Health workers to strike in NSW over pay

Updated April 5 2022 - 12:43pm, first published April 4 2022 - 9:40am

Thousands of health and hospital workers across ambulance, cleaning, allied health, administration, security, catering and wards will walk off the job this Thursday to demand a genuine pay rise as opposed to the pay cut being offered by the State Government.

Nurses went on strike earlier this year.
Nurses went on strike earlier this year.

The Health Services Union said despite attempts to open up the State's hospital awards and begin genuine bargaining for productivity-based pay rises, health and hospital workers have been left with no alternative.

"Everything is going up except their pay. The most recent quarterly figures showed inflation running at 3.5 per cent, with economists tipping it will hit five per cent within months.

Under the NSW wages cap, public sector pay increase can not legally exceed 2.5 per cent.

Gerard Hayes, HSU NSW Secretary said workers are fed up.

"Health and hospital workers are sick of mealy-mouthed rhetoric. We don't need another politician thanking us for being heroes of the pandemic, we need a pay rise.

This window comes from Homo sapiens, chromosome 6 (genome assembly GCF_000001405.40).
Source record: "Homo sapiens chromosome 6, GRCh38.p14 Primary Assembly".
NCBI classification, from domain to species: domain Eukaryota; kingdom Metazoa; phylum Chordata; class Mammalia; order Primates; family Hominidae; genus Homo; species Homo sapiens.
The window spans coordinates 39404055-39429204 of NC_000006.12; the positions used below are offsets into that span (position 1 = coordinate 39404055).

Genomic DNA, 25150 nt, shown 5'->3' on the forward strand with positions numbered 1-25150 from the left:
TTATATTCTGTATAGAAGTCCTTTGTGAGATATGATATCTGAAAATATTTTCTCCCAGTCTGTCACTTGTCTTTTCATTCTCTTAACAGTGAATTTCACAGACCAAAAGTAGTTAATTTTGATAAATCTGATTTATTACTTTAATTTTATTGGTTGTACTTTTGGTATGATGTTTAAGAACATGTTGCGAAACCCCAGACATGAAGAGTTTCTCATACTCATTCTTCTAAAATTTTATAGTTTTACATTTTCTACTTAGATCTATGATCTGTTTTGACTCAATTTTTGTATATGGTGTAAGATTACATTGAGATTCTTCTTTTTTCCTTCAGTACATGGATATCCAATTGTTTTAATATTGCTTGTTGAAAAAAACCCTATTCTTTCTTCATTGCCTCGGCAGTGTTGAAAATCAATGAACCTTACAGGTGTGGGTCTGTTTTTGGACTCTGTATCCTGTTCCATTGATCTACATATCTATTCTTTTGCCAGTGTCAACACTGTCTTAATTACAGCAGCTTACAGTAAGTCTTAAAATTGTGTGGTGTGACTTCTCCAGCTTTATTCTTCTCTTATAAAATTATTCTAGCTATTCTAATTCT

"When politicians and managers retreated to air-conditioned zoom meetings, paramedics, ward assistants and security guards exposed themselves to COVID, without a vaccine, and often without masks and protective gear. We did our bit for the community.

"Now as the pandemic subsides, health and hospital workers are being smashed by higher prices and stagnant wages. The rent on a three bedroom home in Sydney surged 11.3 per cent in the last year. And everyone knows mortgage interest rates are set to double.

"Every time a hospital worker fills up at the bowser they're being stung for more than two dollars a litre.

"Unfortunately this tightfisted approach spills over to the private sector. If a therapist in a public hospital can't get more than 2.5 per cent, how does someone in an aged care facility doing the same work bargain for higher wages?

"NSW and the nation desperately need higher wages and this needs to start in the NSW health system."